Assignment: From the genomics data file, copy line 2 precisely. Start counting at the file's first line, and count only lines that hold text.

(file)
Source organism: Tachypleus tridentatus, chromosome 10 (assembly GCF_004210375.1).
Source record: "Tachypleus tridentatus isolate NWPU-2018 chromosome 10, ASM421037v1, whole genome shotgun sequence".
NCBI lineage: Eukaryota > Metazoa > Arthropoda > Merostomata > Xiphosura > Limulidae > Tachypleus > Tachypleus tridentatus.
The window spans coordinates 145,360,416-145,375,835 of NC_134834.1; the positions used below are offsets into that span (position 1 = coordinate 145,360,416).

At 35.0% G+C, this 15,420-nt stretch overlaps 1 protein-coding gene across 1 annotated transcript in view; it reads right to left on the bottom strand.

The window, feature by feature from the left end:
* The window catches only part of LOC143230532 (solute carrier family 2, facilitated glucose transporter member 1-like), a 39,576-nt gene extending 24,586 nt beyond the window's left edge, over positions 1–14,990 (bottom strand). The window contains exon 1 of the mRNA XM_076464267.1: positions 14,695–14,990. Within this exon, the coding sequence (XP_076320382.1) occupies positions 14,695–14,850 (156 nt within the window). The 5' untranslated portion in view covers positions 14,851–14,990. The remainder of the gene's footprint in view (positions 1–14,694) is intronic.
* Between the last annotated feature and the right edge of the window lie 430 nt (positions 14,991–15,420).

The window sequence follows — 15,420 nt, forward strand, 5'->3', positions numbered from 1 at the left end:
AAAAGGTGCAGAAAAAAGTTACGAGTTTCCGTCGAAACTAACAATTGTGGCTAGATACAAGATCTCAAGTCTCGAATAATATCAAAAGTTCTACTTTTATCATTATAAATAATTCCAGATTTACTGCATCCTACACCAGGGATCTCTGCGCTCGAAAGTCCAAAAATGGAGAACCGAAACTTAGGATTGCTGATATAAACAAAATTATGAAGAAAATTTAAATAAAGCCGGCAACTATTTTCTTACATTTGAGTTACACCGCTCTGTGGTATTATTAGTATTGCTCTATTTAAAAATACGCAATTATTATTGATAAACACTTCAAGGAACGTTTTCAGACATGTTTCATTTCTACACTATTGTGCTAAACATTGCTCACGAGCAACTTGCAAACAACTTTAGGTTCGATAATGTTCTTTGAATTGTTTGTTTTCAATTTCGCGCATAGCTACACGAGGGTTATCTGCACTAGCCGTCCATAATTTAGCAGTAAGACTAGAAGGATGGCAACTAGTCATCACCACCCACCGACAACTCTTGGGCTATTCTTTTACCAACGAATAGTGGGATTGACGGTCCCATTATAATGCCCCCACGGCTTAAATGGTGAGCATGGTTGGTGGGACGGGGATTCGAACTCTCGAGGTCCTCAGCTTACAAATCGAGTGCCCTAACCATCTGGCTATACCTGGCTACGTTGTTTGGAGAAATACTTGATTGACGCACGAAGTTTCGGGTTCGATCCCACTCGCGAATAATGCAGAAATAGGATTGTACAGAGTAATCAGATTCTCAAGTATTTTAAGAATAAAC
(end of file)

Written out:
Source record: "Tachypleus tridentatus isolate NWPU-2018 chromosome 10, ASM421037v1, whole genome shotgun sequence".